Security standards are too important to be left to governments

Recently, the US National Institute of Standards and Technology (NIST) updated its federal cyber security standards to include guidelines for addressing smartphone vulnerabilities, advanced persistent threats, social engineering and the foreign...

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Recently, the US National Institute of Standards and Technology (NIST) updated its federal cyber security standards to include guidelines for addressing smartphone vulnerabilities, advanced persistent threats, social engineering and the foreign manipulation of supply chains.

While the EU and organisations such as the International Standards Organisation (ISO) and NIST are working to develop standards to curb cyber security threats, almost every nation is developing its own set of security standards. Many of these have either existed previously (e.g. Bundesamt für Sicherheit in der Informationstechnik, the German Federal Office for Information Security), or are working to nationalise existing or developing standards. 

While the NIST document is created for the US federal government, its relevance and use extends beyond geographies and represents good practice that nations and corporates should draw from, leveraging the guidelines to meet their own security goals.

However, I find myself pondering the question as to why federal bodies feel the need to define cyber security standards. Is it because industry is not secured appropriately? Or that security professionals aren't always doing their jobs right, their skills are not being utilised correctly and efficiently by organisations and corporates?  Perhaps it is because the standards that currently exist are no longer suitable for the threat environment we now live in. I suspect it’s a combination of all these.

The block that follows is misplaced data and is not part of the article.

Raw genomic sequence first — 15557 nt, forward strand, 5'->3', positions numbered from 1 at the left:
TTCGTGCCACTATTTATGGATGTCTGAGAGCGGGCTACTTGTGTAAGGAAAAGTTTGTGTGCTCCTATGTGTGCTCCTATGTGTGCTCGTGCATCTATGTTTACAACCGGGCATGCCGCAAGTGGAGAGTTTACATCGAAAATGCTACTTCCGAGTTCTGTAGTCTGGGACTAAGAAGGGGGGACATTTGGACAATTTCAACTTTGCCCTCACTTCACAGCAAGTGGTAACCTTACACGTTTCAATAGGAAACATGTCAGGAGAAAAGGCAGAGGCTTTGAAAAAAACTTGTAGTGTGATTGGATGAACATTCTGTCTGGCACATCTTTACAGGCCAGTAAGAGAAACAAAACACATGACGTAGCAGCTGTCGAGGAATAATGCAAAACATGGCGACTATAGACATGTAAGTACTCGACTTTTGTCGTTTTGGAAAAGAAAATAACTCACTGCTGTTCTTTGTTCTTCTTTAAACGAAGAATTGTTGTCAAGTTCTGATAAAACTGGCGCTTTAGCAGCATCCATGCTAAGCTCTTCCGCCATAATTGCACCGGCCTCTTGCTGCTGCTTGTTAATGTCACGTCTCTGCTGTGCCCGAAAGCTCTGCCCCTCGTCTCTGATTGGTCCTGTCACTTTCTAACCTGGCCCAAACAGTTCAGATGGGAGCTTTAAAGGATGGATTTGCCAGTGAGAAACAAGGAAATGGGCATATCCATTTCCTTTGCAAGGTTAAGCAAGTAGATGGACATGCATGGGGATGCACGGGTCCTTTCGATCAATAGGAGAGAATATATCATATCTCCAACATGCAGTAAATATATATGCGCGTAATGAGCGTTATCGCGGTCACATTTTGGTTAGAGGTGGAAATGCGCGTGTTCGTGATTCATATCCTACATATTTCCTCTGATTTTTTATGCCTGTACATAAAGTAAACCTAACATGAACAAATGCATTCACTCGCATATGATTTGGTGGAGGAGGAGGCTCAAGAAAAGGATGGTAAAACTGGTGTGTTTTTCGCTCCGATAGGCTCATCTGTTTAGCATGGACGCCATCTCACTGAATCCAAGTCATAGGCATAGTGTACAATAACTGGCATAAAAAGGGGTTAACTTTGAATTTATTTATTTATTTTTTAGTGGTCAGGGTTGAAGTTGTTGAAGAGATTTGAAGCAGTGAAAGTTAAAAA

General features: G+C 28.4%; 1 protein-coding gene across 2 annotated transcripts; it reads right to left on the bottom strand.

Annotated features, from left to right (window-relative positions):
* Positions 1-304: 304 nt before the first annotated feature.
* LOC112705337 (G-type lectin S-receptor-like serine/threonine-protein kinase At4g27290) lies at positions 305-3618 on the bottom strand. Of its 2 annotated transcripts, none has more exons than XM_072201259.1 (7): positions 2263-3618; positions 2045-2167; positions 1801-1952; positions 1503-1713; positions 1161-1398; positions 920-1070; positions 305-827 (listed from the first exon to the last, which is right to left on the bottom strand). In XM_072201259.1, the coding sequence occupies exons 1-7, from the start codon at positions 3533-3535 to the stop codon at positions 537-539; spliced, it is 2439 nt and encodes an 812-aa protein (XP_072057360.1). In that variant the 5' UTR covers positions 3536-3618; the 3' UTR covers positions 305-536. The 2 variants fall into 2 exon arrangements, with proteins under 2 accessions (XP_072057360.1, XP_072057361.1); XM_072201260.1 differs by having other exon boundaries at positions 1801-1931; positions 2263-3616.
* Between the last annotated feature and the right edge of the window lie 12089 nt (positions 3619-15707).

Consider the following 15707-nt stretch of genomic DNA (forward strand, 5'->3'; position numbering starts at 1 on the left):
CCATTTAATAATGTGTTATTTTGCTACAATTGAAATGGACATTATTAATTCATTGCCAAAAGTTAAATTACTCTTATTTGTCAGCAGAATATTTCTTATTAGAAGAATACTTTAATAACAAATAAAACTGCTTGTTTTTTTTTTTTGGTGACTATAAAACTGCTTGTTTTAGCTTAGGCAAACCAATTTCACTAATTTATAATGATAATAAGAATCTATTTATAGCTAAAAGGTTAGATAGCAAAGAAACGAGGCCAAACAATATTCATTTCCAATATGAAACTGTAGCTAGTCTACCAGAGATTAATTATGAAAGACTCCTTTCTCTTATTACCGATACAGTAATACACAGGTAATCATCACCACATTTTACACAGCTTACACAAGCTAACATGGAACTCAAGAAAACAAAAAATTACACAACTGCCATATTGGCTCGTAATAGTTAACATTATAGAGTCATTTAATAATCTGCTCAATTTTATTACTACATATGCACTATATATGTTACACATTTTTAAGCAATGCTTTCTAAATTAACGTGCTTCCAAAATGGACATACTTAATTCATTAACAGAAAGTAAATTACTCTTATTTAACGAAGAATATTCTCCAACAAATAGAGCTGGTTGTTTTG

So let’s focus on the profession for the moment and its relationship with policy/standards bodies.  It’s my opinion that information security professionals aren't always utilised to their full capacity in the development of solutions that supply critical national infrastructure, or those that are broadly aimed at the digital society.  We have to be fair here and hold up our hands. We generally consider ourselves far too busy providing a service to our employers and keeping our jobs.  It’s the lobbyists, vendors, solutions providers that offer their skills and expertise to policy makers in the definition of new standards.    

So why then are we surprised when we find that emerging security standards with serious national and even international consequences are not meeting our needs, or not reflecting our current day to day work of developing, configuring, implementing, and/or managing control environments?

If we want to define where we are going, and have a say in the development of new standards, as a profession we need to engage. There are many ways to do so:

€¢ Contact your local standards authority.  They should be delighted to have industry representation.

€¢ Set up and engage through a subcommittee of your local (ISC)2 chapter.  (ISC)2  is  a liaison body to ISO/IEC and is  involved with standards organisations in many regions.

€¢ Participate in your capacity as a private security professional with standards bodies during ‘request for comment’ periods.

We will all be governed by emerging standards. We can accept these passively or shape them actively. The choice is ours!

Richard Nealon, (ISC)2 EMEA

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